Nwike OjukwuThursday, September 7, 2017
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here comes a time when the government of a county draws a line in the sand and anyone who crosses the line will be subjected to the full weight of the law. Anyone who questions the structure of the country, or is otherwise critical of the country's Commander-in -Chief (CIC) threatens the unity of the country and has crossed the line. Nigeria is an exquisite piece of British architecture. I do not think that a government worth anything will stand idly by and watch a masterpiece like Nigeria, which took the Colonial Government great investment in hours and labor to create go up in flames without a fight. When therefore, PMB insisted that the unity of Nigeria was not negotiable, he convinced me. In fact, I will be the first to label anyone who disagrees with the president on the point as an enemy of the state and such a person deserves death by hanging.

This is not the time to engage in needless polemics. Nigeria must play fast to catch up with China, South Korea, Singapore, Malaysia, and other countries that are performing economic miracles and scientific breakthroughs. However, to join the "major league" of progressive economies, the government must neutralize the troublemakers, including, but not limited to, any ethnic component that would constitute a distraction to the country's determined goals.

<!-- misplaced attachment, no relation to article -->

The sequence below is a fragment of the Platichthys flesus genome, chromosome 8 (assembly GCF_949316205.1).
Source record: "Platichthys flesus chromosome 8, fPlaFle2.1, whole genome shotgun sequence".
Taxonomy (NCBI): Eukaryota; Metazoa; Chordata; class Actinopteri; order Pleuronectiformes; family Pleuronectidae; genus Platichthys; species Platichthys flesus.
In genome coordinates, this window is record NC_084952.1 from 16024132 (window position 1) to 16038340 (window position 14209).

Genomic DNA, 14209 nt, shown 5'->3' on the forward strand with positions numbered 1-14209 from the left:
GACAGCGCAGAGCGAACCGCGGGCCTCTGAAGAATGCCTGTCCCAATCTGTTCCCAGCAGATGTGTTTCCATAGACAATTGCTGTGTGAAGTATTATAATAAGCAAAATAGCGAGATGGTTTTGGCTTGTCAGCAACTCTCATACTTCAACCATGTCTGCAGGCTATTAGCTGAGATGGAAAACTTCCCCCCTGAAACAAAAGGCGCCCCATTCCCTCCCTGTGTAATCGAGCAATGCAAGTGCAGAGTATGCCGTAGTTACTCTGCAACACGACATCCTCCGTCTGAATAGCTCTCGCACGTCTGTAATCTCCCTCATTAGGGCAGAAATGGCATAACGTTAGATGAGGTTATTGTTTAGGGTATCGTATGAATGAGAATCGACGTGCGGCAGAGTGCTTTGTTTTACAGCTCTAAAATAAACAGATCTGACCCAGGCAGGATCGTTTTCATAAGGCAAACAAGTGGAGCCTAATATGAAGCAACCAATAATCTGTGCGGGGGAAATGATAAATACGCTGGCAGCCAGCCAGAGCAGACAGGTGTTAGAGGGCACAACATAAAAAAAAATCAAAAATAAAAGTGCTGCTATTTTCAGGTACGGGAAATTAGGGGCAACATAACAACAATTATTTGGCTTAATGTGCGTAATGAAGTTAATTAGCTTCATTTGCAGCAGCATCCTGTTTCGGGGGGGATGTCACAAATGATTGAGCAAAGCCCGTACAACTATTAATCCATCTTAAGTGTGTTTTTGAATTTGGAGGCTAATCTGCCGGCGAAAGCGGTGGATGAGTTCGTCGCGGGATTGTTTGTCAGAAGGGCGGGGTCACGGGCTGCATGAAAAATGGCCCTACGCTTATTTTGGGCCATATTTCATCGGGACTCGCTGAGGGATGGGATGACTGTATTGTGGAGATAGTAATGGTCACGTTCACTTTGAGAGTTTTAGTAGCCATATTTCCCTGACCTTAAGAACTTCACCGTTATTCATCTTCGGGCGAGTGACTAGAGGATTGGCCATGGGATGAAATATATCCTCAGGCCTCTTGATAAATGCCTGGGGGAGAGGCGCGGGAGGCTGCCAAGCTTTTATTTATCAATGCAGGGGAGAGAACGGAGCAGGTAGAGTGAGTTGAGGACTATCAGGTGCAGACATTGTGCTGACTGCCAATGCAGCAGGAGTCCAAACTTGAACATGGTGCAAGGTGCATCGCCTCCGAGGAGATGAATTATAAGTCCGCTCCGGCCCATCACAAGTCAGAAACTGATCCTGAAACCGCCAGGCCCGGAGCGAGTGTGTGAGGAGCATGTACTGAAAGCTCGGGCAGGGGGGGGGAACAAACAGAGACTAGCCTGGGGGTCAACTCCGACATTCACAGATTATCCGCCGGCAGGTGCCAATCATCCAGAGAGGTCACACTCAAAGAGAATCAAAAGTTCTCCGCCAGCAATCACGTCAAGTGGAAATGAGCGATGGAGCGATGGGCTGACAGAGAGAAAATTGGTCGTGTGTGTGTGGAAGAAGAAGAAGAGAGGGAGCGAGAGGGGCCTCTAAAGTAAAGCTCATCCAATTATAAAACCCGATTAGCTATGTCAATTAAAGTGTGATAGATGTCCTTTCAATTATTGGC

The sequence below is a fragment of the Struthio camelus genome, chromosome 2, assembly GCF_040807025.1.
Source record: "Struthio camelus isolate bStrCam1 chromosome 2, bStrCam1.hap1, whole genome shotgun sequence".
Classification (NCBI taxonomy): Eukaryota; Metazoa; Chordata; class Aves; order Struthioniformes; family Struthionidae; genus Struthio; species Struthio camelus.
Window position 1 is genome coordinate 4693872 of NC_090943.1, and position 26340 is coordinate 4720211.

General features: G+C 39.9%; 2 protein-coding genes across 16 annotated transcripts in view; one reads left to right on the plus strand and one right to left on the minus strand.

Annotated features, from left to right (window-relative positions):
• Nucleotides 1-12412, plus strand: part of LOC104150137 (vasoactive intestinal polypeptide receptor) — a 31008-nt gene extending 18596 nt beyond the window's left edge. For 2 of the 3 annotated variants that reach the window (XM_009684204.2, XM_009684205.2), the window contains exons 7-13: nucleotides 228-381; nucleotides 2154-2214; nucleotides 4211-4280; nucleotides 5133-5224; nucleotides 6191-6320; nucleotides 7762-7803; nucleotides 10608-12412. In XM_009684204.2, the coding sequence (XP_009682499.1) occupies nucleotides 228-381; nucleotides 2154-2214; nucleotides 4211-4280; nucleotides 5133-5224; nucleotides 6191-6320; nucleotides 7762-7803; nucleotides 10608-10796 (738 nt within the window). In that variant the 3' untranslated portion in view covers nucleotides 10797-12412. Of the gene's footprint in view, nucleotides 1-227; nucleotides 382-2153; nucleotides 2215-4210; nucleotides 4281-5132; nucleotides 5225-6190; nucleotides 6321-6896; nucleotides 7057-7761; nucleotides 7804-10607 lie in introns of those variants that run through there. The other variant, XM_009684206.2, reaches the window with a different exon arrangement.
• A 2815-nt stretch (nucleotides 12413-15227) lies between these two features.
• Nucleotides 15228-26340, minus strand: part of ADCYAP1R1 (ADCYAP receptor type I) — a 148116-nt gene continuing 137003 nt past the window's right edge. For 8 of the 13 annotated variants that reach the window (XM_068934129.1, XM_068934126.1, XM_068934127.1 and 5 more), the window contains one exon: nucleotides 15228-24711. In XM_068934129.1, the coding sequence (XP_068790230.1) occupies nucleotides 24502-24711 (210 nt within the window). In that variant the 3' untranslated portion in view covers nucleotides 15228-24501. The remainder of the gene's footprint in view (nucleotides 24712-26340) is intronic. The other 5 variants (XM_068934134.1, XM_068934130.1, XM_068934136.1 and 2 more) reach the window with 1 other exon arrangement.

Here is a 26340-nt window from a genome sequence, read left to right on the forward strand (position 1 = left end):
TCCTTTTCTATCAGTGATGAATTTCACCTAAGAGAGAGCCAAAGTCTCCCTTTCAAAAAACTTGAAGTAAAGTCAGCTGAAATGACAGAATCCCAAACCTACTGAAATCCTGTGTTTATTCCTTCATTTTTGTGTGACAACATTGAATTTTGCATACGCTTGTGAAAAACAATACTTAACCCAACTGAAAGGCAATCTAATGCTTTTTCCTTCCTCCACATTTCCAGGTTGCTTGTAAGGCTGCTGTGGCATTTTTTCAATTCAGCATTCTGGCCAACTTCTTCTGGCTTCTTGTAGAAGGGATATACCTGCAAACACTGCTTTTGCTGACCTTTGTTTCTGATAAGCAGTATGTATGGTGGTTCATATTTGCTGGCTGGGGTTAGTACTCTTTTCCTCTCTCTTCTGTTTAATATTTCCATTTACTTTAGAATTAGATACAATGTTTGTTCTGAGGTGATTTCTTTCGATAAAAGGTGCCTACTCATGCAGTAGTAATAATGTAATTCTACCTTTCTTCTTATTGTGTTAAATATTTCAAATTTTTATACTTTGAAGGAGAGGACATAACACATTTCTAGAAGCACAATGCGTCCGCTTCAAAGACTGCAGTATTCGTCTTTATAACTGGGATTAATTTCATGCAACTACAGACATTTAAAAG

Nigeria has had a fair share of instability. No person or group should derail the government's determination to extirpate corruption from the country's lexicon. And anyone who engages in corrupt activities must be summarily dealt with. Consistent with the government's objective and as a law abiding citizen, I volunteer my time and resources to assist in locating and impounding all assets belonging to Mrs. Diezani Allison-Madueke, the former oil minister, wherever they might be found. But, under no circumstances should anyone tamper with the oil wells belonging to Rilwanu Lukman's family, the favored oil minister, who served Nigeria with all his strength. I should as well add that anyone who served in the administration of Goodluck Jonathan (GEJ), including all the members of the PDP should be rounded up and locked up in Kuje or Kirikiri prison. In the alternative, the government should send them to the frontlines to fight Boko Haram with their bare hands.

GEJ was a wicked president who introduced corruption in Nigeria. Prior to his administration, the country never had a corrupt government. The administrations of the first Buhari, IBB, Abdulsalami, and OBJ were saintly. None of them was corrupt.

The challenge the government might face is convincing Nigerians that there is a difference between the PDP and the APC apart from the name change. For instance, the same discredited Nigerians currently serving the APC-led government in various capacities were once members of the PDP; they only switched allegiance. Their corrupt inclinations follow them every inch of the way. If I understand Nigeria's politics well, the same individuals are likely going to cross over to another party should APC lose in the coming elections. I have said it before; corruption is a symptom of a structural defect. Any government that gives the impression of fighting corruption, but is unwilling to rejig the institutions that engender corruption is a deceptive government.